Critics’ Picks

Paul Laffoley, The World Self, 1967, oil, acrylic, vinyl press type on canvas with a magic mirror 61 1/2 x 61 3/8".

Paul Laffoley, The World Self, 1967, oil, acrylic, vinyl press type on canvas with a magic mirror 61 1/2 x 61 3/8".

New York

“All Watched Over”

James Cohan | Tribeca
48 Walker Street
June 25–August 7, 2015

Titled after Richard Brautigan’s 1967 poem “All Watched Over by Machines of Loving Grace,” this exhibition draws on cybernetics in order to explore both utopic and dystopic systemic themes in art. Most acute, Brenna Murphy’s labyrinthine digital renderings of light and space seem to crystallize Brautigan’s vision of a “cybernetic meadow,” where idle humans are nurtured and sheltered in a technocratic paradise. The halcyon days of computer-science technologies that Brautigan envisions are difficult to imagine. Moreover, familiarity with his satiric writing leads one to believe that the poem is tongue-and-cheek in revealing the dark edges of a techno-utopia: surveillance and communication control.

Drawing out a long history of cybernetic fantasy, the earliest work on view also harks back to the late 1960s. Paul Laffoley’s The World Self, 1967, a diagrammatic pink-hued painting, resembles the tightly controlled aesthetics of system painting of the 1960s but lacks the rigor of actual scientific inquiry. Through its lack of cohesive meaning, it manages to operate in what Robert Smithson saw as the evasiveness of systems in art. Additionally, Lee Mullican’s methodic abstractions, here from the 1970s, attest to his experiments in a fictive-science abstraction from as early as the 1950s.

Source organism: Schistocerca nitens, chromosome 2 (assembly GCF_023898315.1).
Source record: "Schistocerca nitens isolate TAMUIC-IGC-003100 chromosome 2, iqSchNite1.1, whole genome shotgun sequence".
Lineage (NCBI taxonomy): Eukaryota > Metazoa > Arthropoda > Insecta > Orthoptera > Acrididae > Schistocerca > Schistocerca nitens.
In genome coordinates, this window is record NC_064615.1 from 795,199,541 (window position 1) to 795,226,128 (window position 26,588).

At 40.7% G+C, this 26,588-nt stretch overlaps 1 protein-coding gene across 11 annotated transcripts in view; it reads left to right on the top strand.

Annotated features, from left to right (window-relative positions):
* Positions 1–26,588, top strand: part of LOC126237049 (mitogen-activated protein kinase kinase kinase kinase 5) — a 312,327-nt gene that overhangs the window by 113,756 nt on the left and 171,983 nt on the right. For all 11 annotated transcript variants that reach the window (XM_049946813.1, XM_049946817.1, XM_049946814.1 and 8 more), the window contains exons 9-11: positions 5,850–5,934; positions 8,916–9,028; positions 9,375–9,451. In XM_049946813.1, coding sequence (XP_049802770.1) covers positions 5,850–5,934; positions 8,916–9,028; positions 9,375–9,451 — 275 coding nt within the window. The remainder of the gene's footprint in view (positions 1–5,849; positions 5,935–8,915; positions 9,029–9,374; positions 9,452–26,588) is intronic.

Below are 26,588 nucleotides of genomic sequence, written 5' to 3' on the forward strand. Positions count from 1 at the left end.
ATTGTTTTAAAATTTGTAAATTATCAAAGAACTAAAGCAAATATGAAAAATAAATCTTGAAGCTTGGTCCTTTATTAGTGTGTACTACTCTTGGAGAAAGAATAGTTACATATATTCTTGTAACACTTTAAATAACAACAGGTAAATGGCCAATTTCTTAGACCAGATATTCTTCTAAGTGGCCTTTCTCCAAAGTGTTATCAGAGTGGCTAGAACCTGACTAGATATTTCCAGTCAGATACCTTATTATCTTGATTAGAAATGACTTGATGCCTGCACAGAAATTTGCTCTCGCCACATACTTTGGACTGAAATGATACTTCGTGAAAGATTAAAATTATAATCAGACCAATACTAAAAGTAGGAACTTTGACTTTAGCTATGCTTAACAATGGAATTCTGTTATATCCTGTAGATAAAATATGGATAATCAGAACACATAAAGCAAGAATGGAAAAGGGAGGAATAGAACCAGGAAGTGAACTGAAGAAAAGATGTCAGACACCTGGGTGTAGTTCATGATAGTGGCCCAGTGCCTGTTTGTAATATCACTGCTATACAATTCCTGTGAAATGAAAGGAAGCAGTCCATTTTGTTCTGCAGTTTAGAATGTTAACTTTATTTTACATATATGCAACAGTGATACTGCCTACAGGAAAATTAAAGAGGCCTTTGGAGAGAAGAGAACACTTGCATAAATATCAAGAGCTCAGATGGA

In our current self-assured technophilia, we imagine digital technology as a more objective approach to classification, which can resulting in less systemic prevarication. See Michael Portnoy's Kalochromes seemingly faithful bitmapped screen-prints of kale, which camouflage an encrypted image of a future trend-setting vegetable. Because the images deny the viewer full visual access, they also hamper full assimilation of information. Themes of systemic failure and distortion are carried through in Shannon Ebner’s black-and-white photographs of a poem, as she translates words into form, data, in a style reminiscent of the dot-matrix printer. Iman Issa’s information-based and unreliable reconstructions of canonical works of art remind us that systemic production has countless trajectories, which continuously engage in regression, actualization, dissolution, and recomposition within the same works. Conceptually rigorous and visually arresting, the exhibition, like the poem, manages to convey the enchantment and unease of our cybernetic universe.